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Lessons from the River Lark

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The path along the river Lark between Barton Mills and Mildenhall in England

     On our recent trip to the British Isles, my sweet daughter-in-law spent her days training math teachers at the the Lakenheath and Feltwell DOD schools, and I – removed from my homeland without a phone or a car – discovered what really matters in life along the Lark River,  a tributary of the River Great Ouse.  Join me as I meander through the recesses of my mind, recalling the trip in pictures and thoughts.


St. Mary’s Church Bell Tower in Mildenhall, UK

     Put first things first and keep your eye on the goal.  Priorities were different when churches were the tallest buildings in town. “Therefore, since we are surrounded by such a great cloud of witnesses, let us throw off everything that hinders and the sin that so easily entangles. And let us run with perseverance the race marked out for us, fixing our eyes on Jesus, the pioneer and perfecter of faith. For the joy set before him he endured the cross, scorning its shame, and sat down at the right hand of the throne of God. Consider him who endured such opposition from sinners, so that you will not grow weary and lose heart.”Hebrews 12:1-2


     Treasure families.  I saw this family of swans every time I walked along the Lark.  There was always one parent in the front and one in the back of the peeping young.  Both swan parents play crucial roles in keeping their babies safe until they are ready to venture out on their own.  Did you know that swans mate for life and that  once the cygnets are old enough to look after themselves the parents cut the parental ties with them and chase them away, sometimes quite aggressively?  (No failure to launch in this species!)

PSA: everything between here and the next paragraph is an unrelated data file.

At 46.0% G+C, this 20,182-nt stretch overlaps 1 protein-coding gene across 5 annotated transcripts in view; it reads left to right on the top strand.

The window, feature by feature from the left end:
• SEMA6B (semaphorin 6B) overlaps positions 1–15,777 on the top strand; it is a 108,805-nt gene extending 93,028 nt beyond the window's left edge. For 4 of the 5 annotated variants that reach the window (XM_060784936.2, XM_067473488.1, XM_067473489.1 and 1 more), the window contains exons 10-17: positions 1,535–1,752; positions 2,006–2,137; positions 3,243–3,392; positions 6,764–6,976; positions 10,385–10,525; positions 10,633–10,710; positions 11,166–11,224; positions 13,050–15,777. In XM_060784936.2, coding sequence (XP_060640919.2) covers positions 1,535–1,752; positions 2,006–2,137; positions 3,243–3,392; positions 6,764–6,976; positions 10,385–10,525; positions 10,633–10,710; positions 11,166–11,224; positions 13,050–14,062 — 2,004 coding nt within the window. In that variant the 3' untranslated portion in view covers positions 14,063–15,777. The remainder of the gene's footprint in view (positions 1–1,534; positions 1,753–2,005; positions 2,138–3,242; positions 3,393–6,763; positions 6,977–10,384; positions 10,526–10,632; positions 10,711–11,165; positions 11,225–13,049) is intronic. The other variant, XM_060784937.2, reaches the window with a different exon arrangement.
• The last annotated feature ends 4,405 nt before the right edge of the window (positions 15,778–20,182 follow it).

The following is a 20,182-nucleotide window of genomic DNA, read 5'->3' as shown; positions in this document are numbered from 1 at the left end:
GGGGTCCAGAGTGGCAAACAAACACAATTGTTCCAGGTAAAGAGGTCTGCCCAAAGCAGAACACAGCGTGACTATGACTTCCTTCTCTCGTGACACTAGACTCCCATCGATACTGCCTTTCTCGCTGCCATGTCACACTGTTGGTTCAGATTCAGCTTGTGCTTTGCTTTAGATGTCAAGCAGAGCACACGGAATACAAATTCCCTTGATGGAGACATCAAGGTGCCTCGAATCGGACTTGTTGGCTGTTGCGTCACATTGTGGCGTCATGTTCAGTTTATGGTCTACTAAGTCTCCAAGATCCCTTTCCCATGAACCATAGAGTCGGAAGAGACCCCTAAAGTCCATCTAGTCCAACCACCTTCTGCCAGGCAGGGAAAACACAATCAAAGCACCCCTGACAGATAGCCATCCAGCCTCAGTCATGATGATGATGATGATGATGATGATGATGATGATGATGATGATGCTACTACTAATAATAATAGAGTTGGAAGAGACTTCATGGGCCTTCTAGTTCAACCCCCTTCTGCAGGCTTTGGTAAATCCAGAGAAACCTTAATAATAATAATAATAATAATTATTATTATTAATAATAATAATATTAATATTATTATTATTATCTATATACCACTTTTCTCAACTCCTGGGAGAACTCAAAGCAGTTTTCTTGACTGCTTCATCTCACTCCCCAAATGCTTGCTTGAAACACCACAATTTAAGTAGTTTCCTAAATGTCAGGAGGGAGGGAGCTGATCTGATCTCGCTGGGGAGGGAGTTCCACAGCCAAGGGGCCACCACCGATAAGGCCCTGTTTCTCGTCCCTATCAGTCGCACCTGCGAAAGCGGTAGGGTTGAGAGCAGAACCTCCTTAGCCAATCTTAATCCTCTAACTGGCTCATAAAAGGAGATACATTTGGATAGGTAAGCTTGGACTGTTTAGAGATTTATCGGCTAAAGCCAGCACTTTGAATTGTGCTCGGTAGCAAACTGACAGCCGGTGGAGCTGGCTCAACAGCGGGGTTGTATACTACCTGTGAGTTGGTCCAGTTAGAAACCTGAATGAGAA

Jack with a pike he caught on the river Lark


     Take joy in other people’s accomplishments.  This was Jack’s first time catching a pike.  He has been fishing the river Lark for many years, and he finally snagged one!  I was the only one who saw it before he returned it to its home.  “Let me calm it a bit,” he said as he gently rubbed it with his hands – while avoiding its very pointy teeth!  He did indeed calm it; then, he removed the hook just before he held him up in all his glory for me to get a picture.  I was so proud of him though I had only known him for about three minutes.


Jim, an angler on the River Lark

     Listen to people’s stories.  I met Jim on the first day I traveled the river path.  He quietly watching his friend fish.  I stopped and asked, “Are they biting?”  Well, that’s all it took.  Jim launched into the story of how there were over 20 kinds of fish in the Lark and that only the anglers who belonged to the Lark Angling Club (and all Mildenhall residents) have permission to fish the river.  He spoke of how he had once hunted the area, seeking the muntjac, the fallow, the red, and the roe deer.


Mike, another angler and historian on the River Lark